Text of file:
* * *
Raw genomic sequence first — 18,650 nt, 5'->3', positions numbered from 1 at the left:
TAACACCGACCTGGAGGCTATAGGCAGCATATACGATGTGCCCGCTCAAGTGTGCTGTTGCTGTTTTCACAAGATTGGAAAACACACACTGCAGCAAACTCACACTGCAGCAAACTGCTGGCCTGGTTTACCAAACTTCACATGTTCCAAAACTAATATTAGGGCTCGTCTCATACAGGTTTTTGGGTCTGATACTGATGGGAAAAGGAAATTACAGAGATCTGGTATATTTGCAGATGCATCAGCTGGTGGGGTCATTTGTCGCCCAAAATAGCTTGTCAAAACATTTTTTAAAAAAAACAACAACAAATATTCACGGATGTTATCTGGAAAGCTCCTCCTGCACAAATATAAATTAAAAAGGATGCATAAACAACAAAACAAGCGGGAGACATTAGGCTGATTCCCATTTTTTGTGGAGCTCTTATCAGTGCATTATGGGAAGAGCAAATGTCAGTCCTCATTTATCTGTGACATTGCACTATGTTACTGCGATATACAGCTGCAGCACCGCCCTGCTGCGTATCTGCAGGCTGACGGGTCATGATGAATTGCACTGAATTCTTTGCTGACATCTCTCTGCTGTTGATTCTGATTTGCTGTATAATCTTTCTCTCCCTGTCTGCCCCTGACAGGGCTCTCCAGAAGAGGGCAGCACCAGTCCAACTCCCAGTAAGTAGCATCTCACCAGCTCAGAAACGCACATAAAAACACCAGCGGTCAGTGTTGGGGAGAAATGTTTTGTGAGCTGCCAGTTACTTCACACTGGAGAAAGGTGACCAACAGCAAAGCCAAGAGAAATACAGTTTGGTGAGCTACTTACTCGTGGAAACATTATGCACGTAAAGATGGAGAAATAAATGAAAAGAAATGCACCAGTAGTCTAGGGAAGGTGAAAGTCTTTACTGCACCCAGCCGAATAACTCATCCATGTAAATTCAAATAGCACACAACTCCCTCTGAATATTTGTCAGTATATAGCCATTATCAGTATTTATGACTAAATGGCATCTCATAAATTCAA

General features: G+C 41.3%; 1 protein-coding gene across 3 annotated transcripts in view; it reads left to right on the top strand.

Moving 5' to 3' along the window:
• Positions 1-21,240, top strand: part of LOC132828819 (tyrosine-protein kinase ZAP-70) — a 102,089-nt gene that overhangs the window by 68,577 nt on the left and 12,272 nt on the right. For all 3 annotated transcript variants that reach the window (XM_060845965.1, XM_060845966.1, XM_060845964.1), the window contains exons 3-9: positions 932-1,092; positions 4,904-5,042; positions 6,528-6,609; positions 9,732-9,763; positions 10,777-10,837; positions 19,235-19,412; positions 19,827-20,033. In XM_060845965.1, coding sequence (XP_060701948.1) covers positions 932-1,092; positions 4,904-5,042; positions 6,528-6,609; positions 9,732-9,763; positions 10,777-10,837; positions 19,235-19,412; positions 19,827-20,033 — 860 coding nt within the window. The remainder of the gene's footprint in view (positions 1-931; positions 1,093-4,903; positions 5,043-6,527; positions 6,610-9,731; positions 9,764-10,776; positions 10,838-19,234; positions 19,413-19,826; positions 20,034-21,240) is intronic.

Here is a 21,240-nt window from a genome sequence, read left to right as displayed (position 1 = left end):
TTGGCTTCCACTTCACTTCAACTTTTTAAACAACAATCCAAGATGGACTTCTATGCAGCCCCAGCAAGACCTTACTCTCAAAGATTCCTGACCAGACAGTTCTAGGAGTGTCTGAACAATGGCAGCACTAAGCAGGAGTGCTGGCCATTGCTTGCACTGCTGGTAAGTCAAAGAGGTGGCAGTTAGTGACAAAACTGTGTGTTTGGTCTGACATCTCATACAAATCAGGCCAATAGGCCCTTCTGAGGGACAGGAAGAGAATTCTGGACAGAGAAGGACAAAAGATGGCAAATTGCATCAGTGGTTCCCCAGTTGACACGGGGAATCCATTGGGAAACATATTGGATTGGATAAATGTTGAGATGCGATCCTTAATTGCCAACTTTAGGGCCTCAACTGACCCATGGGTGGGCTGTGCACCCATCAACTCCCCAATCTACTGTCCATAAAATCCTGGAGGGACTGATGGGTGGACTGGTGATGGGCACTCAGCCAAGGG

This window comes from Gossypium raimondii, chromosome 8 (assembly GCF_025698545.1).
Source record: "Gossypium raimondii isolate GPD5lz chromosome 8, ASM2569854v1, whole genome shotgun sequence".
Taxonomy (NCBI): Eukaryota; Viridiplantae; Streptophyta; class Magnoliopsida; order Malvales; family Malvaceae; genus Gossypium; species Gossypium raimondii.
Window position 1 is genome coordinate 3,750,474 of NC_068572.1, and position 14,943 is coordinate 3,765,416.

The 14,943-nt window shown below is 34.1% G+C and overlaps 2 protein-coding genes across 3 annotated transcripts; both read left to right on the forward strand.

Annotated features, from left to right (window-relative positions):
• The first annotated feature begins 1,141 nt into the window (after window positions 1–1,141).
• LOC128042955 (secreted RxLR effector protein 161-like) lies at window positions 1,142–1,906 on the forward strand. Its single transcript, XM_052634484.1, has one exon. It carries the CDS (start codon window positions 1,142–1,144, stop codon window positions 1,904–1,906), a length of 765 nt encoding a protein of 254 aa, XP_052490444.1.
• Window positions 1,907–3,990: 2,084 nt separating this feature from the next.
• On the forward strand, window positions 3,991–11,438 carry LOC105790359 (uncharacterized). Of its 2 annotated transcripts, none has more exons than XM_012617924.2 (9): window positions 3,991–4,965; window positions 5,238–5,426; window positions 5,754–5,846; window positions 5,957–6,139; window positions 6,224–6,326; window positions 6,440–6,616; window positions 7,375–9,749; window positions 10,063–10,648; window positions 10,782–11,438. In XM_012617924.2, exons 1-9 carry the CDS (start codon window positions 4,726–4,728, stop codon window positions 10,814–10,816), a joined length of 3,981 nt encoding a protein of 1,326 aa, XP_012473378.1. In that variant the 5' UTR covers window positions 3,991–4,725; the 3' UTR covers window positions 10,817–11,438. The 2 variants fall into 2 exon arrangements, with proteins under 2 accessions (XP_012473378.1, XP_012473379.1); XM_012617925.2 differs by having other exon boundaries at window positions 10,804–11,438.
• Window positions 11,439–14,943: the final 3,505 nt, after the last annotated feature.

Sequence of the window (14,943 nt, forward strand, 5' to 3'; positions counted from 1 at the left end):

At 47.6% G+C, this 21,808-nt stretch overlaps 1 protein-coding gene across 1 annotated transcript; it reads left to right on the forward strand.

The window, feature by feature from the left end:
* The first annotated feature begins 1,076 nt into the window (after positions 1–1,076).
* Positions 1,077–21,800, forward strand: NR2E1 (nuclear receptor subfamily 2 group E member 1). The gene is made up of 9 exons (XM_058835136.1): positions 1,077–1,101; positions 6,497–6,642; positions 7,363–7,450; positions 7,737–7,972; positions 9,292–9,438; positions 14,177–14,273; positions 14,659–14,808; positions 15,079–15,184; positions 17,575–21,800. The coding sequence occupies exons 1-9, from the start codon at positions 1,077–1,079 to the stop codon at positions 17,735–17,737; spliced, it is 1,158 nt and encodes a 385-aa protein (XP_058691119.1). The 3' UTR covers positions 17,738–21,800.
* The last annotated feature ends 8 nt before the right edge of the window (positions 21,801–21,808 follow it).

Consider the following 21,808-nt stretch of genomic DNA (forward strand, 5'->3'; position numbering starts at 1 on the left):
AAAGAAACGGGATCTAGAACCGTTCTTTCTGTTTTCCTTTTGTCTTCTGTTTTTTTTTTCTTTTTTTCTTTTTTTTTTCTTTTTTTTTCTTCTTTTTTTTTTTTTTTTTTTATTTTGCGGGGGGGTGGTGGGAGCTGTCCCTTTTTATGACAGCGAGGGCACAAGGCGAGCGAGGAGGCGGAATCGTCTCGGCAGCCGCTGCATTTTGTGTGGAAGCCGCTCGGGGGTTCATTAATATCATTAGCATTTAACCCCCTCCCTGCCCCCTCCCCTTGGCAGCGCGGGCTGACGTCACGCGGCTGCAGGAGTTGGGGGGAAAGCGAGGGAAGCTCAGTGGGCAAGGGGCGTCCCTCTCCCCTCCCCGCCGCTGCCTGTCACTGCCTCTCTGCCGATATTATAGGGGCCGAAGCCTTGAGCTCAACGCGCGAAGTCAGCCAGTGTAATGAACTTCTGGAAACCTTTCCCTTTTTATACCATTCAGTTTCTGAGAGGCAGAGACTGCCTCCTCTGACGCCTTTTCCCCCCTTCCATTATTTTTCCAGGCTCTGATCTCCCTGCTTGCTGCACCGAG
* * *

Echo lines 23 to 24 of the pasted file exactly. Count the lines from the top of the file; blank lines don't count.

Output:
* Positions 1,077–21,800, forward strand: NR2E1 (nuclear receptor subfamily 2 group E member 1). The gene is made up of 9 exons (XM_058835136.1): positions 1,077–1,101; positions 6,497–6,642; positions 7,363–7,450; positions 7,737–7,972; positions 9,292–9,438; positions 14,177–14,273; positions 14,659–14,808; positions 15,079–15,184; positions 17,575–21,800. The coding sequence occupies exons 1-9, from the start codon at positions 1,077–1,079 to the stop codon at positions 17,735–17,737; spliced, it is 1,158 nt and encodes a 385-aa protein (XP_058691119.1). The 3' UTR covers positions 17,738–21,800.
* The last annotated feature ends 8 nt before the right edge of the window (positions 21,801–21,808 follow it).